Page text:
Happy Monday, friends. If you’re a student, you’ve probably had a few days to rest and relax before grades were publicized. If you’re a teacher, you’ve probably been grading and stressing over submitting grades by the looming deadline (forgive my absence, but I was doing the latter). Now, depending on how well you did this academic quarter, you might either spend the rest of your break basking in the sun or sulking in the cold. Regardless of where you find yourself on this spectrum, I think it’s safe to say that students oftentimes go into a bit of a crisis mode when midterm and quarterly/semester grades are due, and as much as you may feel the weight of your academic careers bearing heavily on your shoulders, I have to let you in on a little secret: grades do not define you.
As a teacher, I am caught between a rock and a hard place–I do not believe in using grades to measure student understanding, competency, and intellect, and yet I am forced to grade work on a regular basis. While I see the benefit in providing detailed feedback, the reality is that because of social norms on academia, which posits that the better grades you get, the more successful you are, students seem less interested in learning and improving and more interested in the number or letter grade that graces their paper. What’s more is that student effort is largely motivated by external factors like parental or scholastic stress, and such unsustainable and non-intrinsic efforts cause students to question their own sense of self-worth.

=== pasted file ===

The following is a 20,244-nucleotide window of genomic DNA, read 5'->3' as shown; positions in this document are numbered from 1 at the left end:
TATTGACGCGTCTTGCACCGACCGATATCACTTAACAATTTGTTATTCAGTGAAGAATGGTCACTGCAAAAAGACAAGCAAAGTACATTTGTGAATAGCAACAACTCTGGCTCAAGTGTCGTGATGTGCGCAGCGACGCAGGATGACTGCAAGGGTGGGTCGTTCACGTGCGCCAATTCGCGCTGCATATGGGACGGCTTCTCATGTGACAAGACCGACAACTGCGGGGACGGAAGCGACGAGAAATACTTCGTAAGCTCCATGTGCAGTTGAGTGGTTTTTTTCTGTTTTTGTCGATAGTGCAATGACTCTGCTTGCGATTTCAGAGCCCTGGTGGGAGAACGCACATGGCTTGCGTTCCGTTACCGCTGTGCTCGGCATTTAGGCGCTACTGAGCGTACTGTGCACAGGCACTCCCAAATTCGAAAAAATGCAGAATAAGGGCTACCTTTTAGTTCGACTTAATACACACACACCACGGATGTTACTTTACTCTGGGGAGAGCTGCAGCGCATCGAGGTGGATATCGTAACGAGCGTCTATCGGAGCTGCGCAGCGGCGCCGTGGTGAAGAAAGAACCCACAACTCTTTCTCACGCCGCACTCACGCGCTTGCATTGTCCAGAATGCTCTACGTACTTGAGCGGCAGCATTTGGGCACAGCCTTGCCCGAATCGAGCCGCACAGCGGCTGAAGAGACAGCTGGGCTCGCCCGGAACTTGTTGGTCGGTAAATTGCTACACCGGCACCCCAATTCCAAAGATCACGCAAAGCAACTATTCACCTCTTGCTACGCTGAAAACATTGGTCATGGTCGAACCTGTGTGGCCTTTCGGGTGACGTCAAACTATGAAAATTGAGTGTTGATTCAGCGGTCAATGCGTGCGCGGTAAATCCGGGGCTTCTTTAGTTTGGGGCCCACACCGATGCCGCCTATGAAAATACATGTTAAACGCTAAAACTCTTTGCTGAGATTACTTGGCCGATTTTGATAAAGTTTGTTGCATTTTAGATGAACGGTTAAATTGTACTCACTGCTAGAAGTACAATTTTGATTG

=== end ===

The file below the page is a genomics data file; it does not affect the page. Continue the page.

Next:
I’m sure you’ve been told the contrary, but as long as you do your best, that’s all that should matter. We have to change our way of thinking, change the way we view education and success, and change the way we place value on things that should not define our worth. If you change your thoughts, you can change your life. Be dedicated, determined, and passionate about learning for the sake of learning, not just because of where it could take you next. If you didn’t do as well as you’d like this quarter, see what you could work on, learn from what went wrong, and try again.
Hone your voice, cultivate your skills, and try not to let the power of grades, school, teachers, friends, and even parents pressure you or reduce you to a mere grade, a grade that has zero weight once you graduate and go off into the “real world.” Recognize that you are more than a grade. In fact, you’re not a grade at all. You are a human being with thoughts, ideas, love, light, and a valid and valuable voice worthy of being shared both inside and outside of the classroom.
So, instead of challenging you to solve a math problem or identify a part of speech, this teacher challenges you to shine brighter than any grade ever could.